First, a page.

The construction of large cairns Listoghil or Miosgán Médhbh on Knocknarea or Newgrange may represent a later phase of the megalith building larger scale and ambition than before the passage tombs. The area of Cúil wander peninsula and its hinterland is dotted with such graves, often on hilltops, which inspired Stefan Bergh to style it “Landscape of monuments”.

There has long been debate about how different types Neolithic monument – passage tombs, court tombs and portal dolmens – all of which occur in County Sligo – should be interpreted. Once thought to be an indication of different cultures or people, they are now known to have coexisted with each other, and therefore can represent different functions in a single community.Perhaps research into DNA or other techniques in the future will help to resolve these issues.

The Dump Crisis

Carrowmore was the subject of an extended legal battle in the 1980s when the Sligo County Council in 1983 tried to place a municipal landfill dumped at a quarry site about 100 yards from one part of the complex. Council’s decision was contested by five residents of the High Court in Dublin at the end of 1983 and the High Court ruled that the County Council could go ahead with their plans under certain conditions. The case was appealed to the Supreme Court which sentenced Council, 1989.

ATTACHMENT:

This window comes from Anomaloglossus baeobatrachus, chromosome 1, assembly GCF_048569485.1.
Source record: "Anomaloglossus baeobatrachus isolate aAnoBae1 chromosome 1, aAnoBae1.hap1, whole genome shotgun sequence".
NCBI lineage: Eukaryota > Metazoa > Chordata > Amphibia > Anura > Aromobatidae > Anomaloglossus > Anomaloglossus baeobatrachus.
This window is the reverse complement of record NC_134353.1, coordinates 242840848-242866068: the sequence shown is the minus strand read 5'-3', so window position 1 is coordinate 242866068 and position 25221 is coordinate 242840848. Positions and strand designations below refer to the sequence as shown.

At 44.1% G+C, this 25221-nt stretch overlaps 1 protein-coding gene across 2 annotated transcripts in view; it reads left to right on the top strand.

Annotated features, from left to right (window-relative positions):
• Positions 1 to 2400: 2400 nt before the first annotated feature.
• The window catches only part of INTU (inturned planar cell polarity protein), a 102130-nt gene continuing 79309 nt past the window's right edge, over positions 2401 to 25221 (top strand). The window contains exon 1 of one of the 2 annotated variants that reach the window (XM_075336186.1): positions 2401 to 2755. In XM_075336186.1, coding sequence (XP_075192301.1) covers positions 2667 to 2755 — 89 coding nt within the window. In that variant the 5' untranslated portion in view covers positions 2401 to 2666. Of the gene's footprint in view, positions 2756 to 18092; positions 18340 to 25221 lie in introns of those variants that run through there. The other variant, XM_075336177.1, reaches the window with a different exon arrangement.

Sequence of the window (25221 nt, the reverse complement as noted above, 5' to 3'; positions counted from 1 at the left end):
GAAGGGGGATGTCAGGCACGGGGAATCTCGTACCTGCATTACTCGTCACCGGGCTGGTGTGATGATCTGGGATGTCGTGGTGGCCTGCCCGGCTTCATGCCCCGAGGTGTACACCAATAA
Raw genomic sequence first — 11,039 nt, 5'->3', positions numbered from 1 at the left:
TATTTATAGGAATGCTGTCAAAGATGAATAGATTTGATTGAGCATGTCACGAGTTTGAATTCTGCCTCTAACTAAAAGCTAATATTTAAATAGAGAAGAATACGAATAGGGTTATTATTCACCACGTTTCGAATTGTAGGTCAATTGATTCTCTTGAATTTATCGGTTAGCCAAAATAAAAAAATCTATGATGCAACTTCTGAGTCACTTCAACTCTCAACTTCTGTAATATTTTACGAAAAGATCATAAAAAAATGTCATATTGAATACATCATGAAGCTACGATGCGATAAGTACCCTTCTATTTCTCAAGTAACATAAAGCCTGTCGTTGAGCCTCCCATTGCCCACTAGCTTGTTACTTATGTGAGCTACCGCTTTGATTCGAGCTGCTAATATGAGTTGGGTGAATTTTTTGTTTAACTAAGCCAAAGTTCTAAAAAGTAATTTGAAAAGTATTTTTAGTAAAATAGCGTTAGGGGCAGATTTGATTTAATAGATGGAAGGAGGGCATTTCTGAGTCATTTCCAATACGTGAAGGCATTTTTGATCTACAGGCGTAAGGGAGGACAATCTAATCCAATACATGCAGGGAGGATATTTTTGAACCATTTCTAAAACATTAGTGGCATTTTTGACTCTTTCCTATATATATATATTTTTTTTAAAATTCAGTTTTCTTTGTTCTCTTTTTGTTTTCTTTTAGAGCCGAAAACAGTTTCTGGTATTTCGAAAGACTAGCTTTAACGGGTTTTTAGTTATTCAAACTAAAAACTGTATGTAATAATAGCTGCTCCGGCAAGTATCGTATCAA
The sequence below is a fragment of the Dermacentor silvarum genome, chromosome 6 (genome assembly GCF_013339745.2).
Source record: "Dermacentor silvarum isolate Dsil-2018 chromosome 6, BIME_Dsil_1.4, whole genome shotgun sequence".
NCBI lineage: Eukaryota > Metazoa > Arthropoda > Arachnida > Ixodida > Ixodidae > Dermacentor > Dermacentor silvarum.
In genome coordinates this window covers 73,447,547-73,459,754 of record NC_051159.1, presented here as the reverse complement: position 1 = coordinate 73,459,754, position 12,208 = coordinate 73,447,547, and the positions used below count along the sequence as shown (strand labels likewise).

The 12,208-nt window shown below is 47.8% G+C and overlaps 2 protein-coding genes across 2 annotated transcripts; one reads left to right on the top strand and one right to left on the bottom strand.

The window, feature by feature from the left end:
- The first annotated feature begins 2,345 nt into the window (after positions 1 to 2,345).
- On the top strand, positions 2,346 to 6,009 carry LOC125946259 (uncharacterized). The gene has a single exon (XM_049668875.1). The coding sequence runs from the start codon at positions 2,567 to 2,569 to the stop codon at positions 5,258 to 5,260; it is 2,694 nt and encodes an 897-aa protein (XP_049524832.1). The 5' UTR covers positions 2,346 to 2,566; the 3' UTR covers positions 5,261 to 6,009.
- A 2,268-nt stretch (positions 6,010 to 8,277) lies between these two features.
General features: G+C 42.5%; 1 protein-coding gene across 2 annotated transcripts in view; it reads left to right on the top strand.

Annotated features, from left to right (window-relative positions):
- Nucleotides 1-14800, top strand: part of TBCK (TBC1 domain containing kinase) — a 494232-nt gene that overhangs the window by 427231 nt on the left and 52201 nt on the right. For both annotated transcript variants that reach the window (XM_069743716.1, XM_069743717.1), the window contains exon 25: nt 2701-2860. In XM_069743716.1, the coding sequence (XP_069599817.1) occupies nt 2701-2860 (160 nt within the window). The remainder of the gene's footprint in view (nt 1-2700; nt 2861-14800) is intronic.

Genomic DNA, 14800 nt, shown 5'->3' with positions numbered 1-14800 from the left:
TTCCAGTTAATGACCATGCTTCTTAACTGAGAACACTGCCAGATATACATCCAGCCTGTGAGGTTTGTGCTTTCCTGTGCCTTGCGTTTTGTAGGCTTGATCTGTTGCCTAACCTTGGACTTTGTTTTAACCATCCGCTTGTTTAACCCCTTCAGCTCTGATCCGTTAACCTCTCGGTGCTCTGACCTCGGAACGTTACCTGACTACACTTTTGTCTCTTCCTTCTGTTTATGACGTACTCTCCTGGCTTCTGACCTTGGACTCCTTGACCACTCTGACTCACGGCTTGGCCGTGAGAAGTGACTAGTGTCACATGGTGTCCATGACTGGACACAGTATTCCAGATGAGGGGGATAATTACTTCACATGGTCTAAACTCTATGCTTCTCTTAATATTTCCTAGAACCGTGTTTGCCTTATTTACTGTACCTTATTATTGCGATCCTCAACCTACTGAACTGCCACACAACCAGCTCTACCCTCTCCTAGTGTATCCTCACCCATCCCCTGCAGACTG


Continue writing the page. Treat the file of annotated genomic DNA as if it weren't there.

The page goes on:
A notable feature of the judgment was that it was the first explicit legal recognition of the idea of an architectural landscape, extending the legal protection of a national monument to include the surrounding area. [14]

There was further controversy in 2001 with the reconstruction of the tomb 51st

Visitor Centre

1989-90 state bought about 25 acres, which stood a number of monuments and a small cottage. The cottage has been developed to be used as a basic visitor interpretive facility run by the Office of Public Works, this development was the first step in the development of Carrowmore archaeological complex of public access. Later, land acquisition means that most of the site is now under public ownership.

The small farm is close to the R292, about 2 km east of Ransboro crossroads.There is an exhibition, and from March to October provide both assistance and multilingual self-control options for Carrowmore megaliths. Admission is € 4.00 for adults, and there are discounts for seniors, groups, students, and families. Most of the graves may be reached from there. The center is open daily from 10:00 to 17:00 during the summer.